The painter Bartolomé Bermejo (active 1474-1498), beginning under Flemish influence, was among the first Spanish artists to change to the Italian Renaissance manner.
The real name of Bartolomé Bermejo was probably Bartolomé de Cárdenas. Bermejo, meaning reddish, is thought to have been a nickname, but he did sign one of his works that way. He was born in Cordova, and some scholars believe he was Jewish because of a Hebrew inscription in his Christ Seated on His Tomb and also because of the physical types in many of his paintings.
Bermejo worked in Catalonia, Aragon, and Valencia and may have traveled to Flanders, France, and Italy since these countries are a trinity of influences discernible in his art. However, pervading his works is a character all his own: a poetic blend of melancholy, serenity, and grandeur.
Bermejo's first documented work is the altarpiece he executed for the church of S. Domingo de Silos in Daroca (1474-1477). The central panel, St. Dominic of Silos (now in the Prado Museum), combines Spanish realism and Flemish miniaturist detail. To the naturalism of the saint's physiognomy is added an expression of enigmatic introspection. The impressive monumentality of the figure subordinates the array of incredibly lavish and refined detail.
St. Engracia (ca. 1480) is stylistically distinguishable from St. Dominic of Silos. Although both saints are enthroned and fail to occupy their thrones convincingly, the form of St. Engracia, unlike the corporally weighted figure of St. Dominic, responds to the ascending linear scheme of a slender, reversed S curve. Paradoxically, her weightless form is enveloped in heavy, voluminous garments through which she seems to rise like a visual metaphor of the transcendence of the soul. Her face is impersonal, lovely, and remote. Her throne is simplified, lacking Flemish minutiae of ornament.
Although Bermejo's early art was strongly influenced by the Flemish in its drapery rhythms, luxuriant ornateness, and minute details, in his portraits of actual persons the facial chiaroscuro (light and dark values) is softly graded and, combined with the depth of feeling in the expressions, lends an emotional profundity that is distinctly Spanish. An example of this combination of attributes is the donor in St. Michael (ca. 1472).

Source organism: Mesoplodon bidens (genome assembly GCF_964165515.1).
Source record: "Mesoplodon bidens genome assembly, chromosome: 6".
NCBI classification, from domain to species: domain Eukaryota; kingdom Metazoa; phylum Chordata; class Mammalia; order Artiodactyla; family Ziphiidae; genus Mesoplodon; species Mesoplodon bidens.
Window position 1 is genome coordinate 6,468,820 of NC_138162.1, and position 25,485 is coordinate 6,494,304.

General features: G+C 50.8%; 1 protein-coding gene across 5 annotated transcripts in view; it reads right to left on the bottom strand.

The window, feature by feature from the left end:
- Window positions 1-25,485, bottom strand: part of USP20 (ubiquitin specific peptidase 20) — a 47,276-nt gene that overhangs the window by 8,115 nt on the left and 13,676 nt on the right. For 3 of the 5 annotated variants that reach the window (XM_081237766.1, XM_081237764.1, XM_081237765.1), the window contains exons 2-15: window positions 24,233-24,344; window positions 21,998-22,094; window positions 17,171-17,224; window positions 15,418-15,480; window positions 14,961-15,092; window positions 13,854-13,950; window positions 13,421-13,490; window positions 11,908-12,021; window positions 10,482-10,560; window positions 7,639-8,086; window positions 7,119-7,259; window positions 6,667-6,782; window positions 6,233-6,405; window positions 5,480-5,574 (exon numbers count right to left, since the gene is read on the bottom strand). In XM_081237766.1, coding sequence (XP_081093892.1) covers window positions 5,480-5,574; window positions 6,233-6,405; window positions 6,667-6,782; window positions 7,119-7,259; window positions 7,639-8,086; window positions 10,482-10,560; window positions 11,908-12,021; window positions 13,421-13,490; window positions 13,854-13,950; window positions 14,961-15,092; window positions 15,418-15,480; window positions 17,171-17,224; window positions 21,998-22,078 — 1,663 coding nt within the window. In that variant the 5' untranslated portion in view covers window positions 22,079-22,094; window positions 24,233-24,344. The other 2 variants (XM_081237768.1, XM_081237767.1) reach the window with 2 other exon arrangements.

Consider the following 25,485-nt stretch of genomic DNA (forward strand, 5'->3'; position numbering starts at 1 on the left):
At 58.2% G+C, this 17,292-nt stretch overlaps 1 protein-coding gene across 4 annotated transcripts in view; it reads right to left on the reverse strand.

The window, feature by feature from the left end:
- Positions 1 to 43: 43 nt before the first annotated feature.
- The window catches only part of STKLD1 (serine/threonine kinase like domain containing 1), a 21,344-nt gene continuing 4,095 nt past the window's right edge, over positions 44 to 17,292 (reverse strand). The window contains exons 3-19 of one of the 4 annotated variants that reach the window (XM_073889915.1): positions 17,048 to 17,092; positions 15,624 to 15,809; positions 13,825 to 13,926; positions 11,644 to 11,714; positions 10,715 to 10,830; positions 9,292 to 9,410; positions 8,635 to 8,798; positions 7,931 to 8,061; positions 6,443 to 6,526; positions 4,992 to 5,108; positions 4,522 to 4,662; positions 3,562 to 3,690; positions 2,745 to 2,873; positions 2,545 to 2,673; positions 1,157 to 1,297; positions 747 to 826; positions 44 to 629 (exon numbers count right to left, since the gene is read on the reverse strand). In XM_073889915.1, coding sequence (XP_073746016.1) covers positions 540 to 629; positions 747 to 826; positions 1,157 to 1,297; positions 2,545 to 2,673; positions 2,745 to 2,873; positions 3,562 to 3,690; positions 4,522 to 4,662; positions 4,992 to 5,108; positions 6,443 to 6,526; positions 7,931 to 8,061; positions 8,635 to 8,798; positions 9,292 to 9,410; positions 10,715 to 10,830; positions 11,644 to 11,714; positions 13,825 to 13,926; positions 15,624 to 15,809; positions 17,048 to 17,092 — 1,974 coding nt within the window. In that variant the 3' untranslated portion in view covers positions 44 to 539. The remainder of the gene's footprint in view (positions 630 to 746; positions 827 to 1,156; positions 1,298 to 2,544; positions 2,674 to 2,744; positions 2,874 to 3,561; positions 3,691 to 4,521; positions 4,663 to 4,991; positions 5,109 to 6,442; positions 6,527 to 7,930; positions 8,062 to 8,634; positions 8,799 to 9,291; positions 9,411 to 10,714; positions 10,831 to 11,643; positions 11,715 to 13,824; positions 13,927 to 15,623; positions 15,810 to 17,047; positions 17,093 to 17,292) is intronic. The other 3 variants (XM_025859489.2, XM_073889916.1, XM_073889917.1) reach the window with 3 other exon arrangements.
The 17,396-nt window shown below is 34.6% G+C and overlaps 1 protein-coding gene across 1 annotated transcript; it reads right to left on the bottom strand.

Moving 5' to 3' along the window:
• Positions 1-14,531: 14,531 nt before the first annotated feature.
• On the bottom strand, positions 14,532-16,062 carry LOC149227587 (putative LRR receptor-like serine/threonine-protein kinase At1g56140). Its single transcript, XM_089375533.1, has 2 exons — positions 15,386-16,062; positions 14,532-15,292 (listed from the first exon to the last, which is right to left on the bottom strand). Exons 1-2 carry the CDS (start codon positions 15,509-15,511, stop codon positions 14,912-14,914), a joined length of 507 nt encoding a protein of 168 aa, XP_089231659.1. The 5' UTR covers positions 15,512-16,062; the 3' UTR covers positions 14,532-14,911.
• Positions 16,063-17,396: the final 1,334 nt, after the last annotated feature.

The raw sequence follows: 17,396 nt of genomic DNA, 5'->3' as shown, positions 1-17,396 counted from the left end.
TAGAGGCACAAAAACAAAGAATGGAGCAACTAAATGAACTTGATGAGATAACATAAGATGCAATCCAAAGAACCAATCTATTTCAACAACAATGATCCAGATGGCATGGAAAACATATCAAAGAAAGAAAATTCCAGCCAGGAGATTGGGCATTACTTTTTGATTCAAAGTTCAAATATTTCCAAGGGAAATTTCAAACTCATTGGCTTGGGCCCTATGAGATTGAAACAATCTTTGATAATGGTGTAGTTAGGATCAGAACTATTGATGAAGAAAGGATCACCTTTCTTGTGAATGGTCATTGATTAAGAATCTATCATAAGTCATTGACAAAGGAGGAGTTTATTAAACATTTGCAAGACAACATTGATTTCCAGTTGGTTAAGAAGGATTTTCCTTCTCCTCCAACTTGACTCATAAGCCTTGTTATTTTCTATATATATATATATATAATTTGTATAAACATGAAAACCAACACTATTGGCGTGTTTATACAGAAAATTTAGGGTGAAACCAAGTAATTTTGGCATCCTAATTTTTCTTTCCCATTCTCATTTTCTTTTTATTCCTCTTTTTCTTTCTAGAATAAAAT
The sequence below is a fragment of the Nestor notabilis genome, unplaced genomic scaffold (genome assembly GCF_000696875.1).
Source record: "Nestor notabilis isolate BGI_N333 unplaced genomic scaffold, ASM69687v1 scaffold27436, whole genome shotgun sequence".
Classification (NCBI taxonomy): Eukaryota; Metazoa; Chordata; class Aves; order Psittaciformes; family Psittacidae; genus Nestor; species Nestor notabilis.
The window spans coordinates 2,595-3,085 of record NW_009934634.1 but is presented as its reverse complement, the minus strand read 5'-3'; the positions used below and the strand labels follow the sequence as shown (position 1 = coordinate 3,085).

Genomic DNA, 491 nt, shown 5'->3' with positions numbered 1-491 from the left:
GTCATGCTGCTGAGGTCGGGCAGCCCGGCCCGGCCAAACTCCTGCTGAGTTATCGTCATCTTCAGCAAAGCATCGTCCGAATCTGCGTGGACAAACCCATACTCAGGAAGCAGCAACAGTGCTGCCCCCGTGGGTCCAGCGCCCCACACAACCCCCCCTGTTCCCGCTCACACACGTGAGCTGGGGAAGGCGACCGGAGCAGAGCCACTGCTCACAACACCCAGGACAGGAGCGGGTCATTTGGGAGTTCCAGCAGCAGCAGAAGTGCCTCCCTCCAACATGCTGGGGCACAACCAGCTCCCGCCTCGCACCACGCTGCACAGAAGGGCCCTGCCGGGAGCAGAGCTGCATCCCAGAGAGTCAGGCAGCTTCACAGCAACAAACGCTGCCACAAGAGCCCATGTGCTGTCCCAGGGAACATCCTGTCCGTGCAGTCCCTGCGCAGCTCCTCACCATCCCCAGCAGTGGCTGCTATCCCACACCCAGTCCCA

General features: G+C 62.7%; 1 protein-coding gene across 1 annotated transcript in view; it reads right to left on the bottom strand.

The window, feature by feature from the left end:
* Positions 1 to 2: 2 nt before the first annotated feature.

Bermejo signed the Pietà with St. Jerome and the Canon Lluis Desplà (1490) "Opus Bartholomei Vermeio Cordubensis" (Work of Bartolomé Bermejo, Cordovan). The style of this work argues strongly that he was conversant with the art of Giovanni Bellini and of the Venetian school in general. The scene is pervaded by a palpable atmosphere that softens all it envelops in an Italianate idealism. The foreground, middle ground, and background are interlocked in a tremendous and unified recession in space. Other works by Bermejo are St. Catalina (ca. 1478), with a Flemish landscape and city scene; the Virgin and Child with Donor (ca. 1485), with a Bellinesque background; and St. Veronica (1498).
It is believed that Bermejo died about 1500. He had two followers, Martin Bernat and Miguel Jiménez, and his art influenced a number of artists in Valencia and Aragon.
An informative source on Bermejo in English is Chandler R. Post, A History of Spanish Painting (14 vols., 1930-1966). The best sources are in Spanish.
Young, Eric, Bartolome Bermejo: the great Hispano-Flemish master, London: Elek, 1975. □
"Bartolomé Bermejo." Encyclopedia of World Biography. . Encyclopedia.com. (June 22, 2018). http://www.encyclopedia.com/history/encyclopedias-almanacs-transcripts-and-maps/bartolome-bermejo
"Bartolomé Bermejo." Encyclopedia of World Biography. . Retrieved June 22, 2018 from Encyclopedia.com: http://www.encyclopedia.com/history/encyclopedias-almanacs-transcripts-and-maps/bartolome-bermejo
Encyclopedia.com gives you the ability to cite reference entries and articles according to common styles from the Modern Language Association (MLA), The Chicago Manual of Style, and the American Psychological Association (APA).
Within the “Cite this article” tool, pick a style to see how all available information looks when formatted according to that style. Then, copy and paste the text into your bibliography or works cited list.
Because each style has its own formatting nuances that evolve over time and not all information is available for every reference entry or article, Encyclopedia.com cannot guarantee each citation it generates. Therefore, it’s best to use Encyclopedia.com citations as a starting point before checking the style against your school or publication’s requirements and the most-recent information available at these sites:
Modern Language Association
The Chicago Manual of Style
American Psychological Association
- Most online reference entries and articles do not have page numbers. Therefore, that information is unavailable for most Encyclopedia.com content. However, the date of retrieval is often important. Refer to each style’s convention regarding the best way to format page numbers and retrieval dates.
- In addition to the MLA, Chicago, and APA styles, your school, university, publication, or institution may have its own requirements for citations. Therefore, be sure to refer to those guidelines when editing your bibliography or works cited list.